Monday, October 24, 2011

Building the Game: Part 0 - The Foreword

See the code for all posts in this series

While at onGameStart this September I had a chance to talk to a lot of great developers, many of which were either building or marketing their own web games. A lot of them knew about the demos that I was doing, and I got a bunch of compliments, but I also got one question over and over again that I had honestly never really thought much about:

"Where are you going with all this?"

I was truly surprised at how many times the question came up, and I realized very quickly how silly it was that I couldn't really point to any sort of end goal to it all beyond "Make a cool proof of concept."

The truth is, I've been doing the WebGL demos primarily because, well, they're a hell of a lot of fun! Also, I've enjoyed the opportunity to contribute to the dev community in some small way through the code I've made available. And those are great reasons, to be sure, but given the demos that I've already done and the time that I've sunk into it I could be half way to a working, playable WebGL game by now, not just some static scenes. So... I figured I would give it a go!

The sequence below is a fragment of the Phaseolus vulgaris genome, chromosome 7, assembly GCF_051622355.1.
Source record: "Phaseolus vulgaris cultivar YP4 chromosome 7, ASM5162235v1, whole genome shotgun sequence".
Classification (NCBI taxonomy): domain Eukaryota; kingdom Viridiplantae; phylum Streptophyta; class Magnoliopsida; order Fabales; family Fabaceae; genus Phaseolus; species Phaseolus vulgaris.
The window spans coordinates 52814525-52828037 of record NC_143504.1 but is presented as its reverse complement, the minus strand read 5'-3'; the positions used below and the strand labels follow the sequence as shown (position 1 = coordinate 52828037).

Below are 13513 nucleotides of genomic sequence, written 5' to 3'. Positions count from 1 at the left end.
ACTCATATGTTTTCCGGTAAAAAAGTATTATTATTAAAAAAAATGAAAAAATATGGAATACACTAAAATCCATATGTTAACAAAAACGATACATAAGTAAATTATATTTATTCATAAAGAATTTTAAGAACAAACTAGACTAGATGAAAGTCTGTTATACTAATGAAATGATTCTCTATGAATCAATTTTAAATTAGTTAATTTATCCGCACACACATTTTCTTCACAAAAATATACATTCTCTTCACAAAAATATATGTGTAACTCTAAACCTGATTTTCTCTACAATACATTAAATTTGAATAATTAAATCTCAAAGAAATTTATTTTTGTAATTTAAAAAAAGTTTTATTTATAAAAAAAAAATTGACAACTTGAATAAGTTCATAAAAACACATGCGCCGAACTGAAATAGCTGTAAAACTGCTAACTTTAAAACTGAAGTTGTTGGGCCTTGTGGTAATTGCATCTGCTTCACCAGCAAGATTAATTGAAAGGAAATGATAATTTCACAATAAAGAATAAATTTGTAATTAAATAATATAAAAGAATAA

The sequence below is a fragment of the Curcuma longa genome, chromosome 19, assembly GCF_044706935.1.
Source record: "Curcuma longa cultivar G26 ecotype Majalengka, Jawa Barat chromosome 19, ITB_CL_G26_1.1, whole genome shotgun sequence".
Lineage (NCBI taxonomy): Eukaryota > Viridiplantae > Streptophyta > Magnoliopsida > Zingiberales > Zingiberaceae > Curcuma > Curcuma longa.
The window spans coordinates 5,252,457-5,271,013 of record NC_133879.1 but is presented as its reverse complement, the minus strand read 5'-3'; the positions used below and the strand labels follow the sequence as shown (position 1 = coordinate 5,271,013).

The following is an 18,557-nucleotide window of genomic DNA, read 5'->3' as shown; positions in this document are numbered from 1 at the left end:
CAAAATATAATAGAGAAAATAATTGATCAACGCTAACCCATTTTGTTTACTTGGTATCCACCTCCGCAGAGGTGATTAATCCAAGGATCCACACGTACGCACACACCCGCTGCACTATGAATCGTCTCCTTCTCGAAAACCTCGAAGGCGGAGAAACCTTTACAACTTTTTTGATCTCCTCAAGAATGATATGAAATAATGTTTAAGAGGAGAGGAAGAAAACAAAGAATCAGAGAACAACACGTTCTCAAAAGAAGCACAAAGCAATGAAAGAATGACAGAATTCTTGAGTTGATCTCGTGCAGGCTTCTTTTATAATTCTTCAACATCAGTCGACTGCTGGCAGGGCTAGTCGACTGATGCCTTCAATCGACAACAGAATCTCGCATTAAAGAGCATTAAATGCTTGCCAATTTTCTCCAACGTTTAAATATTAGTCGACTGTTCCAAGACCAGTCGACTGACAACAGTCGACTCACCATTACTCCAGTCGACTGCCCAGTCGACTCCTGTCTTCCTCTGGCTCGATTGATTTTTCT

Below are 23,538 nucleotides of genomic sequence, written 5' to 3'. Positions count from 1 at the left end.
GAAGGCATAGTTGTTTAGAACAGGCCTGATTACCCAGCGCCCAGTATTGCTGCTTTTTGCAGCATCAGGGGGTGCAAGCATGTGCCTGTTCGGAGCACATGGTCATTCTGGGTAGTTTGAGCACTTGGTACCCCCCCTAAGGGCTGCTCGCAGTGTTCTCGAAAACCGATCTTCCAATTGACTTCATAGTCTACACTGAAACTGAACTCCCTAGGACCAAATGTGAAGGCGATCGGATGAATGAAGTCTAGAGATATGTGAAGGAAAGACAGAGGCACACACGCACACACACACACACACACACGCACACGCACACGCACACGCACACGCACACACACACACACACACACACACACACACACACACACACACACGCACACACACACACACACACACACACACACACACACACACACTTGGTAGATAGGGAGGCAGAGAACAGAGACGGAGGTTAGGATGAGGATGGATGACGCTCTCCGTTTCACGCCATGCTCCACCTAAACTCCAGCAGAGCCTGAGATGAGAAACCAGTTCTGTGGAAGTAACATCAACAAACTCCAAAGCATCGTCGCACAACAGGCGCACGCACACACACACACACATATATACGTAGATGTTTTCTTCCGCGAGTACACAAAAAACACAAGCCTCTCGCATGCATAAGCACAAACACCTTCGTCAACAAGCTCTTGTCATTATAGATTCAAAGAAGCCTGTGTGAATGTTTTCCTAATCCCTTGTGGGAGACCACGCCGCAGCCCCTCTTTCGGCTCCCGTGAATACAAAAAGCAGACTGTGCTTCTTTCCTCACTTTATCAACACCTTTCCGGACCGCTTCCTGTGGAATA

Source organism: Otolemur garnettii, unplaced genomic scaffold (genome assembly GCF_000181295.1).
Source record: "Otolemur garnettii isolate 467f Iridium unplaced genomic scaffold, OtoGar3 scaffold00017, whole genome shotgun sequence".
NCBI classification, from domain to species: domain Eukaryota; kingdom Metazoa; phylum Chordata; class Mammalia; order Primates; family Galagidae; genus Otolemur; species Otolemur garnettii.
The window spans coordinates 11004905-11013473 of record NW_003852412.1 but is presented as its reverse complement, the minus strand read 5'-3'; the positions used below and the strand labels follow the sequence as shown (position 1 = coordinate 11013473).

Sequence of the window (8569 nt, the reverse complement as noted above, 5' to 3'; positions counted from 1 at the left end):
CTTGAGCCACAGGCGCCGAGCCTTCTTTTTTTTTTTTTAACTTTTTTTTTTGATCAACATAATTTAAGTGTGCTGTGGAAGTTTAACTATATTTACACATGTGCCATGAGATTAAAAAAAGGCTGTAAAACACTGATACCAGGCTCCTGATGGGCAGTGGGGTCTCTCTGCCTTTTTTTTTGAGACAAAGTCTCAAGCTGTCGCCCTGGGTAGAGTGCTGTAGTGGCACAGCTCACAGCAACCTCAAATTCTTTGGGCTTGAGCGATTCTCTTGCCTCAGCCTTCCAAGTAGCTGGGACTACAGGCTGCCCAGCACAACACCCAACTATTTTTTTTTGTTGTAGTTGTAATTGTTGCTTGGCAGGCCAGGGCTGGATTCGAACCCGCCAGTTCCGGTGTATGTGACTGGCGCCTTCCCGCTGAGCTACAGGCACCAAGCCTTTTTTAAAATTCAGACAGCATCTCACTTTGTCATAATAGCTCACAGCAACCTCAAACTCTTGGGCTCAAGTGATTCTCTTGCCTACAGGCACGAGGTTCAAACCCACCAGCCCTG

I've got some reasonably modest goals for the game itself, but ones that will push the capabilities of a Web-based game. Obviously it will be WebGL based (I mean, it would be a bit of a letdown if I decided to do a 2D game in flash, right?) and right now I'm thinking it will be a very simple, multiplayer only, 3rd-person shooter. This automatically dictates a couple of the development focuses going forward:
  • As a multiplayer game, I don't have to worry about AI at all. (At least not at first)
  • Being multiplayer also means that I need to develop a decent server and set up the basics of realtime communication. (Hello Websockets!)
  • Third person games tend to play well with both mouse and joystick based controls, so while I am dependent on the browser manufacturers to get one or the other implemented it's probably a safe bet that one of them will be available by the time I reach that point in development.
  • We'll need to have systems and formats in place for Models, Maps, Materials, Animations, etc.
  • We'll need to establish a tools pipeline for getting content into the appropriate formats.
  • And since this content in being delivered through your standard web connection, it would also be great to have some asset management on the client side.